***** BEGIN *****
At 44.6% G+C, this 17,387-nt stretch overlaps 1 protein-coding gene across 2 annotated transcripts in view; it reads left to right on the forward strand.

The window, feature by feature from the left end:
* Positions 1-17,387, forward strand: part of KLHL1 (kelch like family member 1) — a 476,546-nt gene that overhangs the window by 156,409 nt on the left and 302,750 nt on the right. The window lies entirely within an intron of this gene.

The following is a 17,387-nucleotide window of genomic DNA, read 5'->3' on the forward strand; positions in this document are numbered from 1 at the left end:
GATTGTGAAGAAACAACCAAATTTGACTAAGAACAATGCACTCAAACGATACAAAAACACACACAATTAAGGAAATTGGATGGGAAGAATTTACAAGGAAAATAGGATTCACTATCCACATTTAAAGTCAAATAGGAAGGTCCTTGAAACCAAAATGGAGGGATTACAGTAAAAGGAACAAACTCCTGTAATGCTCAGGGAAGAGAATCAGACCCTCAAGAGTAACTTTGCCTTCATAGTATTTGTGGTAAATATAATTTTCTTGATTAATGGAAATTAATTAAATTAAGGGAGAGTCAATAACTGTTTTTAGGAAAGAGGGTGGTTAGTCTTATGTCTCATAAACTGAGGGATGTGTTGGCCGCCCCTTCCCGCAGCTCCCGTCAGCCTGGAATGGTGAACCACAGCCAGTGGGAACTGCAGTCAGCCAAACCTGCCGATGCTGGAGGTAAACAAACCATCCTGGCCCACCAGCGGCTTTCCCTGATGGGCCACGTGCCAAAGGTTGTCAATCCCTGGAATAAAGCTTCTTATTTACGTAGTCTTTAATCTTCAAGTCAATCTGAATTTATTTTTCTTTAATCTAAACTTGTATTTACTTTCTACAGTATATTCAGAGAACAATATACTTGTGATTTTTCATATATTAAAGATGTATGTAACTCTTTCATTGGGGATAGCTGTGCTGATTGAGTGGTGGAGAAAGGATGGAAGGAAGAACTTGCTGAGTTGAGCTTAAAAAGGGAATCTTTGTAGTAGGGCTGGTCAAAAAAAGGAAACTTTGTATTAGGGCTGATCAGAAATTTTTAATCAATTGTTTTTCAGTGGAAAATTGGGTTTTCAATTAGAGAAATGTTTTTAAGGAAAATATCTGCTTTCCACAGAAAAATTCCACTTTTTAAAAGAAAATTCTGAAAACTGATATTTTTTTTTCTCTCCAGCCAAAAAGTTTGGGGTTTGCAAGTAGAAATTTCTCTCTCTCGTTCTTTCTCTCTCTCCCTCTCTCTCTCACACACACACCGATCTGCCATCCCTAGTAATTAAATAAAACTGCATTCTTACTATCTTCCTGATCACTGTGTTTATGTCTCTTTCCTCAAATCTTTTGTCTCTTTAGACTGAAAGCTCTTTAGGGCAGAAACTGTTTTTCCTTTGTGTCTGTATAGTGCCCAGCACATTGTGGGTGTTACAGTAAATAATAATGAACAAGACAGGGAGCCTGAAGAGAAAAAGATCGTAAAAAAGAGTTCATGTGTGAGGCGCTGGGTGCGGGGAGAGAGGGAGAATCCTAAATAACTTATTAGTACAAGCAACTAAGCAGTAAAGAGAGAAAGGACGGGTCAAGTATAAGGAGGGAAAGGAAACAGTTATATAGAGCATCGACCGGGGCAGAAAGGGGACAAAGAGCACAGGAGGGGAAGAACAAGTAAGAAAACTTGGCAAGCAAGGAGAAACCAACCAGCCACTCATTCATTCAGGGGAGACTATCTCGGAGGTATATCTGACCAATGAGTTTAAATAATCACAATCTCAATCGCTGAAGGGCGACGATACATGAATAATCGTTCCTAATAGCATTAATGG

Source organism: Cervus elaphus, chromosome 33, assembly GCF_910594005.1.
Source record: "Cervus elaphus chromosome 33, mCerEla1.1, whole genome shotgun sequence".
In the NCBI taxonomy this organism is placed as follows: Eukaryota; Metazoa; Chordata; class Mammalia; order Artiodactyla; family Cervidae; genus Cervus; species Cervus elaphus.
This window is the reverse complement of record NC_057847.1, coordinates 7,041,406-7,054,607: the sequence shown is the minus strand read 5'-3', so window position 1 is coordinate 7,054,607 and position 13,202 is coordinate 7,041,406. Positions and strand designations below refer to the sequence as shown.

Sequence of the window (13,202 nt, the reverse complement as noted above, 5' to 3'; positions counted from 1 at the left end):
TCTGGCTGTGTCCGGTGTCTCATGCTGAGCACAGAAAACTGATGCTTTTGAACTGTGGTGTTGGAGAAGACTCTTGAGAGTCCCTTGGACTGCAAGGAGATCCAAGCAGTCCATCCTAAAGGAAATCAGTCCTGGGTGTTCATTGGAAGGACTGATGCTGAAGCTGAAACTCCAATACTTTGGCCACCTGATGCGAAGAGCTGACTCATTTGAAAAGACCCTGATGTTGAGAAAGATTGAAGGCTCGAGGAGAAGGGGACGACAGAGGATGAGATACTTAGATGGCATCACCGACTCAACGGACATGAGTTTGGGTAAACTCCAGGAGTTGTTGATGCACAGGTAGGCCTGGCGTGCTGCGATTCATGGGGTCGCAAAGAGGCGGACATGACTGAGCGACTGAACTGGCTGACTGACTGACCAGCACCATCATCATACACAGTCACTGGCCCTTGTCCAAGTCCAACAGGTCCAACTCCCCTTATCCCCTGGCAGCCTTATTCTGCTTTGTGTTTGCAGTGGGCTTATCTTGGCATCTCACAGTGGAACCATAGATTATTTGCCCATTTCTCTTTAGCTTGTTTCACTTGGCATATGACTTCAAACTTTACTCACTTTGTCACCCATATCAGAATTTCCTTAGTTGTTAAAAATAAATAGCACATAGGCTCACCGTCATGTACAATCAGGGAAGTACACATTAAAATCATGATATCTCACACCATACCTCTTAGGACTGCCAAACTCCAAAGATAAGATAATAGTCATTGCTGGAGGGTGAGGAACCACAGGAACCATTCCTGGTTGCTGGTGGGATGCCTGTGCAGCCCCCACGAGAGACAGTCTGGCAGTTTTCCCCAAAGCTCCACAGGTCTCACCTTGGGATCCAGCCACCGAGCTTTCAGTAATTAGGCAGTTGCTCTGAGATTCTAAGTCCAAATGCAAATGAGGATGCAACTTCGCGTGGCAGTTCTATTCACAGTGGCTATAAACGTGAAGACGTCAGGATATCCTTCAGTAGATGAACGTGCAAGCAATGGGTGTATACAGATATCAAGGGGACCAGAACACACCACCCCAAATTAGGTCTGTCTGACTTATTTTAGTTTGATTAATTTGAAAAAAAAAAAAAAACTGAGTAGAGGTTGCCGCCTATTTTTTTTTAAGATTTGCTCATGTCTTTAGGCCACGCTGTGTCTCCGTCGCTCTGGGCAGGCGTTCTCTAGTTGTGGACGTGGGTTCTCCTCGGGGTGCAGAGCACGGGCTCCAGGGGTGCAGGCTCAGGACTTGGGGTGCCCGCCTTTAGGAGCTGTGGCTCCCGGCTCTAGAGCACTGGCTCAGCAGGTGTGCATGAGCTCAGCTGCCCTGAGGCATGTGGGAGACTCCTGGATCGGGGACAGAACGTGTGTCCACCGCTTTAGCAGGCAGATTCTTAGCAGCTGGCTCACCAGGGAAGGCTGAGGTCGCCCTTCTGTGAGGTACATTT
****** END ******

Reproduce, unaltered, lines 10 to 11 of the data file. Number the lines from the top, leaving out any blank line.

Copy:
Sequence of the window (13,202 nt, the reverse complement as noted above, 5' to 3'; positions counted from 1 at the left end):
TCTGGCTGTGTCCGGTGTCTCATGCTGAGCACAGAAAACTGATGCTTTTGAACTGTGGTGTTGGAGAAGACTCTTGAGAGTCCCTTGGACTGCAAGGAGATCCAAGCAGTCCATCCTAAAGGAAATCAGTCCTGGGTGTTCATTGGAAGGACTGATGCTGAAGCTGAAACTCCAATACTTTGGCCACCTGATGCGAAGAGCTGACTCATTTGAAAAGACCCTGATGTTGAGAAAGATTGAAGGCTCGAGGAGAAGGGGACGACAGAGGATGAGATACTTAGATGGCATCACCGACTCAACGGACATGAGTTTGGGTAAACTCCAGGAGTTGTTGATGCACAGGTAGGCCTGGCGTGCTGCGATTCATGGGGTCGCAAAGAGGCGGACATGACTGAGCGACTGAACTGGCTGACTGACTGACCAGCACCATCATCATACACAGTCACTGGCCCTTGTCCAAGTCCAACAGGTCCAACTCCCCTTATCCCCTGGCAGCCTTATTCTGCTTTGTGTTTGCAGTGGGCTTATCTTGGCATCTCACAGTGGAACCATAGATTATTTGCCCATTTCTCTTTAGCTTGTTTCACTTGGCATATGACTTCAAACTTTACTCACTTTGTCACCCATATCAGAATTTCCTTAGTTGTTAAAAATAAATAGCACATAGGCTCACCGTCATGTACAATCAGGGAAGTACACATTAAAATCATGATATCTCACACCATACCTCTTAGGACTGCCAAACTCCAAAGATAAGATAATAGTCATTGCTGGAGGGTGAGGAACCACAGGAACCATTCCTGGTTGCTGGTGGGATGCCTGTGCAGCCCCCACGAGAGACAGTCTGGCAGTTTTCCCCAAAGCTCCACAGGTCTCACCTTGGGATCCAGCCACCGAGCTTTCAGTAATTAGGCAGTTGCTCTGAGATTCTAAGTCCAAATGCAAATGAGGATGCAACTTCGCGTGGCAGTTCTATTCACAGTGGCTATAAACGTGAAGACGTCAGGATATCCTTCAGTAGATGAACGTGCAAGCAATGGGTGTATACAGATATCAAGGGGACCAGAACACACCACCCCAAATTAGGTCTGTCTGACTTATTTTAGTTTGATTAATTTGAAAAAAAAAAAAAAACTGAGTAGAGGTTGCCGCCTATTTTTTTTTAAGATTTGCTCATGTCTTTAGGCCACGCTGTGTCTCCGTCGCTCTGGGCAGGCGTTCTCTAGTTGTGGACGTGGGTTCTCCTCGGGGTGCAGAGCACGGGCTCCAGGGGTGCAGGCTCAGGACTTGGGGTGCCCGCCTTTAGGAGCTGTGGCTCCCGGCTCTAGAGCACTGGCTCAGCAGGTGTGCATGAGCTCAGCTGCCCTGAGGCATGTGGGAGACTCCTGGATCGGGGACAGAACGTGTGTCCACCGCTTTAGCAGGCAGATTCTTAGCAGCTGGCTCACCAGGGAAGGCTGAGGTCGCCCTTCTGTGAGGTACATTT